More banks are looking at check-cashing services as a way to reach a bigger swath of underbanked consumers with less risk of running afoul of regulators.

Payday loans seem to be in regulators' cross hairs, prompting banks to consider cashing checks as a way of bringing in new customers and boosting fee income. Executives as Fifth Third Bancorp, KeyCorp and Regions Financial all say their banks have added customers by offering the service.

Carver Bancorp, a $635 million-asset thrift in New York, offers check-cashing to non-customers and it also has a program where it sends kiosks to the sites of employers on paydays. Deborah Wright, Carver's chairman and chief executive, wants to expand the kiosk program.

New York provides an example of how check cashing could be viable for banking the underbanked. Benjamin Lawsky, superintendent of the state's Department of Financial Services, is viewed as one of the nation's most-aggressive regulators. Still, his office allowed Metropolitan National Bank to keep its ownership in CashZone, a check-cashing unit, as part of a state charter conversion.

Lawsky's office did not respond to requests for comment. Mark DeFazio, president and CEO of the $625 million-asset Metropolitan, declined to comment.

The $117 billion-asset Regions, in Birmingham, Ala., added check-cashing in July 2011 as one of several products geared to underbanked groups.

Regions views the underbanked "as a potential very big market," says Bill Simpson, the company's product manager for NOW Banking. "It's still in a growth curve, as a business."

Check-cashing is included in Regions' NOW Banking suite of products, which includes money transfers and prepaid cards. Regions plans to add money orders to the suite in 2014.

Through NOW Banking, Regions has added more than "250,000 households that we really wouldn't have gotten as a customer without these services," Simpson says.

Fifth Third also added check-cashing in 2011, when the Cincinnati company realized that many of its clients were paying other companies for that service, along with wiring money or prepaid debit cards, says Mark Erhardt, senior vice president of retail product management.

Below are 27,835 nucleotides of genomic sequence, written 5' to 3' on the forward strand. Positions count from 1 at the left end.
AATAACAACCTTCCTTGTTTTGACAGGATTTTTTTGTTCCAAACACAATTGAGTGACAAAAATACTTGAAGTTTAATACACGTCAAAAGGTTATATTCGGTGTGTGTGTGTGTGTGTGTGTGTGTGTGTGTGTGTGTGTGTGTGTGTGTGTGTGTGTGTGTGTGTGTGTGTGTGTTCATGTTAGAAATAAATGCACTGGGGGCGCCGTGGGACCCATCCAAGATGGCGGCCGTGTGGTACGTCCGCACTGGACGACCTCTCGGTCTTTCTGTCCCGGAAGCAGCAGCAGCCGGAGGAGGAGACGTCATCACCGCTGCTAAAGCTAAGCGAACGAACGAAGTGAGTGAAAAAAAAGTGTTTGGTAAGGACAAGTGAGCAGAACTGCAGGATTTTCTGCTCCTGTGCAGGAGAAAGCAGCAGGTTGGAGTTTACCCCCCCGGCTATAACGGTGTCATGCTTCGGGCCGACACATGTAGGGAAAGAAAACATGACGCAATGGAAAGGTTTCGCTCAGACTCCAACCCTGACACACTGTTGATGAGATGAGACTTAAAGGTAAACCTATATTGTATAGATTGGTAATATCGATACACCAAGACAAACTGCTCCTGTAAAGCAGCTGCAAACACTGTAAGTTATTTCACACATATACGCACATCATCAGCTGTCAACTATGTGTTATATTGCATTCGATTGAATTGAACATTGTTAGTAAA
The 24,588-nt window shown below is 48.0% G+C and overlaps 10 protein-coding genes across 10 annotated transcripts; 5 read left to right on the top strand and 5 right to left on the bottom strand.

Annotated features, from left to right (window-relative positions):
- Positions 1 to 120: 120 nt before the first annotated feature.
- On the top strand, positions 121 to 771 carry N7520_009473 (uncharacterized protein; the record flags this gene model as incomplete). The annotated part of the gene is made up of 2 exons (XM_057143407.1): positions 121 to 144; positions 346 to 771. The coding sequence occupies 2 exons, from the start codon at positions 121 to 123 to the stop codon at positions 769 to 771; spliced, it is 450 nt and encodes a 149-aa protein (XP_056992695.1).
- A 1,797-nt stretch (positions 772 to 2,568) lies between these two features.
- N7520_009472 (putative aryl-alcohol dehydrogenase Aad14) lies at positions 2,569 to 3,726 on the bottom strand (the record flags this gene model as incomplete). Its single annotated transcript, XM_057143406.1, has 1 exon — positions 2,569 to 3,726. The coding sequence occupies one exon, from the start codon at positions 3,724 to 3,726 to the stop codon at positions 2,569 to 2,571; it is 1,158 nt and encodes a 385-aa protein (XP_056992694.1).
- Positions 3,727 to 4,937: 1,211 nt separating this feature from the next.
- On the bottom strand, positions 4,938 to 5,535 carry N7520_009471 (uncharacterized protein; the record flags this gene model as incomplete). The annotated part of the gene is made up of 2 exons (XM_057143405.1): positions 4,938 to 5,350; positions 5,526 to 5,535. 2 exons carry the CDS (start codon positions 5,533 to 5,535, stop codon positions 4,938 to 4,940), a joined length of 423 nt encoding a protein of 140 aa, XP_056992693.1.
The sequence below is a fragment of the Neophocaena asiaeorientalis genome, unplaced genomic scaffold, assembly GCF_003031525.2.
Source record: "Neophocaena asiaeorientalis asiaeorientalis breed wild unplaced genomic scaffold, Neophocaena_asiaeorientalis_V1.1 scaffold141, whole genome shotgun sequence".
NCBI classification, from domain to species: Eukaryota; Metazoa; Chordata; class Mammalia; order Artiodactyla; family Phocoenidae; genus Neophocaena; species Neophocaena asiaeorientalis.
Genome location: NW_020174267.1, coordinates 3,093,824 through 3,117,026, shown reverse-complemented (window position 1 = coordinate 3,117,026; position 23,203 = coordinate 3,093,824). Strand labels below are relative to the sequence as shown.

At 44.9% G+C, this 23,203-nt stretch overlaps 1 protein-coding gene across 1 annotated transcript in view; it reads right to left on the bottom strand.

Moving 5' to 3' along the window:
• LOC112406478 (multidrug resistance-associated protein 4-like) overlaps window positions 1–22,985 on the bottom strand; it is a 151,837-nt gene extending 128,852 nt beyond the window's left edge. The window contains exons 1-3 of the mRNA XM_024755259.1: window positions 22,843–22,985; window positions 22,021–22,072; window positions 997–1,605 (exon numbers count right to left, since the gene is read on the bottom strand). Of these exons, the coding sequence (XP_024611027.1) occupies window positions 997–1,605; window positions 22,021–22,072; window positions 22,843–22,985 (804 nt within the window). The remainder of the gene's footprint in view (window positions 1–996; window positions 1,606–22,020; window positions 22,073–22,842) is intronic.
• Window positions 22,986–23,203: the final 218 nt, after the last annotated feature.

"We felt that keeping that business within our four walls was important," Erhardt says, in part because it could help broaden the number of products per customer. "This wasn't regarded as something to significantly move the fee income line, but more as an expansion of customer services," he says.

Fifth Third expected it would see the heaviest use of check-cashing in its in-store branches, but the service has been equally popular at freestanding branches, Erhardt says. Fifth Third plans to expand check-cashing to ATMs and mobile devices in the next year.

Still, few large regional banks offer check-cashing, and community banks have been slow to add the service. Don Shafer, chairman of BancVue in Austin, Texas, says few, if any, of his consulting firm's 700-plus clients have discussed adding check-cashing as a product line. But the underbanked population is of high interest, he says.

"A lot of our clients are wondering if they should get into serving the underbanked and, if so, how do it to without getting into trouble," Shafer says. "They know there are hundreds of thousands of underbanked customers out there that aren't using their products."

KeyCorp added check-cashing in 2005, but the Cleveland company's managers knew the service would draw regulatory scrutiny, says Rodney Drake, vice president of consumer segment strategy. Key executives debated whether the service would "pass muster" or get the company in trouble, he says.

The $91 billion-asset company believes regulators view its product favorably because "it's really about what is best for this client. We're not trying to force them into taking on another product," Drake says.

The Consumer Financial Protection Bureau could not be reached for comment.

Walmart Stores has also factored into banks' decision-making. Simpson admits that, when his group was studying check cashing, the retail giant's burgeoning money-services business was a major concern. To learn more about the business, Regions sent a team to scout Walmart locations, as well as other check-cashing companies such as ACE Cash Express and Check into Cash.

"We really just wanted to get a better sense of what the experience was like, and how the products and services maybe worked," Simpson says. "I think [the Walmart visits] had an influence on us to think, maybe this is a group for which we could provide a good experience."

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